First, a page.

4 Potential Yerba Mate Health Benefits

Yerba mate’s health benefits have been touted for hundreds of years. But there is very little research that has been conducted in clinical trials with humans. Below are three of the most promising animal studies and a single-blind control trial on humans.

  1. Boost performance: Yerba mate caffeine levels are less than that of a single cup of coffee but more than a cup of black tea. Yerba mate contains approximately 85 milligrams of caffeine per cup, and proponents claim that it helps to increase energy, focus, and mental and physical performance.
  2. Protect against infections: There are a number of clinical studies that indicate that a specific extract from yerba mate, Ilex paraguariensis, has impressive antimicrobial properties that inhibit or inactivate E. coli bacteria. And, in a study published in the journal Phytotherapy Research, the authors found that Ilex paraguariensis is also useful when used topically as an antifungal agent.
  3. Spur weight loss: Researchers in Korea have conducted in vivo studies on yerba mate’s ability to aid in weight loss, belly fat loss, and diabetes control. In one study, mice were given either a normal diet, a high-fat diet, a normal diet with yerba mate, or a high-fat diet with yerba mate. After four weeks, the mice on the high-fat diet with mate showed a decreased food and water intake and less weight gain than the other control groups.
  4. Lower cholesterol levels: Researchers from Brazil conducted a single-blind controlled trial on the effect yerba mate can have on cholesterol levels. In this small trial of 102 individuals, participants given yerba mate three times a day experienced a 13.1% reduction in bad cholesterol after 40 days.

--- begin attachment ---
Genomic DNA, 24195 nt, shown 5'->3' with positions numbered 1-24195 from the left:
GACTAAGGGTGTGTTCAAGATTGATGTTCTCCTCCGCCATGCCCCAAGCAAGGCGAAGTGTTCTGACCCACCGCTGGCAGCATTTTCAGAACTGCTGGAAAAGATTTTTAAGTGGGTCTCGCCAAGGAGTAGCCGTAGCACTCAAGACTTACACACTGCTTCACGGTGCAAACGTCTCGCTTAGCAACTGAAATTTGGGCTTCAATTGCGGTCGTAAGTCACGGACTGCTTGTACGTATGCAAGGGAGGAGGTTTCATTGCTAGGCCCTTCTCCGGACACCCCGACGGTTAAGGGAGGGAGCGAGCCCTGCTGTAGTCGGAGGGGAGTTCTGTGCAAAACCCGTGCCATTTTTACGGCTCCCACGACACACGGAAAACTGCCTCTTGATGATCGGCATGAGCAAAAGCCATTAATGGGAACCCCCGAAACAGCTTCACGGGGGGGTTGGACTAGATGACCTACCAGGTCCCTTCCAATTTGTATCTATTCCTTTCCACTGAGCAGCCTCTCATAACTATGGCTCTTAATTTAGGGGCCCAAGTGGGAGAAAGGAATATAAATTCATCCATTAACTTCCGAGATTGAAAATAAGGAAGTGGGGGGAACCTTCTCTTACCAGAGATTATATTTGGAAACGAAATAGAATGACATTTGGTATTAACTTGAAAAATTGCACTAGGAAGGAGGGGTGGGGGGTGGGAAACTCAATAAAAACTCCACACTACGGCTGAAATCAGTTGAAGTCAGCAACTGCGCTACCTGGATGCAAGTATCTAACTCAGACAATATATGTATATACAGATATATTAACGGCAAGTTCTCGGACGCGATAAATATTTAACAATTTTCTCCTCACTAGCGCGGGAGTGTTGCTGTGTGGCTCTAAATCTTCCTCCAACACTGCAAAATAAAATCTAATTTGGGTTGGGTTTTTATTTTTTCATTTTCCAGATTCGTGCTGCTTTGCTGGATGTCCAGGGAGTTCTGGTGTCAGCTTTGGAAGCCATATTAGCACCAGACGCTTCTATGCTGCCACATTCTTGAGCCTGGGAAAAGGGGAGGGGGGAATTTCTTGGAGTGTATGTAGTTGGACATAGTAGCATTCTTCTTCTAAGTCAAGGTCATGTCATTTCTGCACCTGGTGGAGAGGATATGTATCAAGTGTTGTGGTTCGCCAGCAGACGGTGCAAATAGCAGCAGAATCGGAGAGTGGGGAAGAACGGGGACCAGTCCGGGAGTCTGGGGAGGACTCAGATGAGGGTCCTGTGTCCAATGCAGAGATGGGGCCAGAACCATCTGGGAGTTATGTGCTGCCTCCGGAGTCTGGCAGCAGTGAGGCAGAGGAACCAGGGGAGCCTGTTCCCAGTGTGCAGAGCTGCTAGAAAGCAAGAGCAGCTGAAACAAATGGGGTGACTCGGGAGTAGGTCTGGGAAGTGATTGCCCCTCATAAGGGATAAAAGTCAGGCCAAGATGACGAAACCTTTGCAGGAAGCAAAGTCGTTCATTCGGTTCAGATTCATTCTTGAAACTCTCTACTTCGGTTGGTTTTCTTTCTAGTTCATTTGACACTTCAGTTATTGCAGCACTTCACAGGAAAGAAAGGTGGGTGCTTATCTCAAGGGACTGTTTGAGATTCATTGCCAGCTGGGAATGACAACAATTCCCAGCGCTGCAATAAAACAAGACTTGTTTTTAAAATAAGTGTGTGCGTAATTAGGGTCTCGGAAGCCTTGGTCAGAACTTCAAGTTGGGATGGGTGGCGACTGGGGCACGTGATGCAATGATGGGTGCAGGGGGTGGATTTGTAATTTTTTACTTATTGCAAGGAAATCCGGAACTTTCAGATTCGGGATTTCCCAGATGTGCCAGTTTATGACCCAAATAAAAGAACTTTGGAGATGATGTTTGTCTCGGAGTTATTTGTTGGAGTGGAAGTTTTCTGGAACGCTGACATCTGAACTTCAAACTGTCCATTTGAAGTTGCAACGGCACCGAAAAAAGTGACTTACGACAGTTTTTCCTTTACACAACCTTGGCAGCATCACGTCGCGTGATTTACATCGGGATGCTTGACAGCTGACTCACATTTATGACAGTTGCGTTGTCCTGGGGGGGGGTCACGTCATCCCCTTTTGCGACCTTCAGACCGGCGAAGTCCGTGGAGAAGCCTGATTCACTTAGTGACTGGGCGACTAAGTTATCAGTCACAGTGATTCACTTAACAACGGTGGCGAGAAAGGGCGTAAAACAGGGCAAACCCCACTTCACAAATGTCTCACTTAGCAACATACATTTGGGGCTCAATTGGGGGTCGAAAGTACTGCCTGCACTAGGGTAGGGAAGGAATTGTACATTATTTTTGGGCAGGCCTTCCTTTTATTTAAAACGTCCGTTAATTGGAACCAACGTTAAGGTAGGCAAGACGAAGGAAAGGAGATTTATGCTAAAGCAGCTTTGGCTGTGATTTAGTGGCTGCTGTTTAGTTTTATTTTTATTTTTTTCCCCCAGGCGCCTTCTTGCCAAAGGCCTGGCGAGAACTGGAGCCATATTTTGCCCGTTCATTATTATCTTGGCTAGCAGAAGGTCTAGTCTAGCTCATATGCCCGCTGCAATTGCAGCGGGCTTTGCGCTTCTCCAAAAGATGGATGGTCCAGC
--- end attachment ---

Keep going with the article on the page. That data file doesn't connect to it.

Here are the health benefits of yerba mate.

Yerba Mate Tea Concerns

First the good news about yerba mate, and now to address the concerns. As mentioned above, some studies suggest that drinking yerba mate can increase the risk of certain types of cancer.

Some of the new studies indicate that the cancer risk is due to drinking hot mate frequently. Other researchers blame the increased cancer risk on the polycyclic aromatic hydrocarbons, or PAHs, which are known carcinogens. It is important to note that both tobacco smoke and grilled foods also contain PAHs.

In addition to a possible connection to cancer, yerba mate may:

  • not be appropriate for you if you are sensitive to caffeine.
  • not be safe for young children, pregnant or breastfeeding women, or alcoholics.
  • make anxiety disorders worse.
  • increase high blood pressure.
  • increase heart rates.
  • increase the pressure inside the eye. If you have glaucoma, avoid yerba mate.

There are also certain drugs that are affected by yerba mate. If you take any of the following prescription drugs or recreational drugs, avoid drinking yerba mate:

  • Amphetamines
  • Cocaine
  • Ephedrine
  • Adenosine (Adenocard)
  • Antibiotics
  • Cimetidine (Tagamet)
  • Clozapine (Clozaril)
  • Dipyridamole (Persantine)
  • Disulfiram (Antabuse)
  • Estrogens
  • Fluvoxamine (Luvox)
  • Lithium
  • MAOIs
  • Anticoagulants
  • Antiplatelets
  • Nicotine
  • Pentobarbital
  • Phenylpropanolamine
  • Riluzole (rilutek)
  • Theophylline
  • Verapamil (Calan, Covera, Isoptin, Verelan)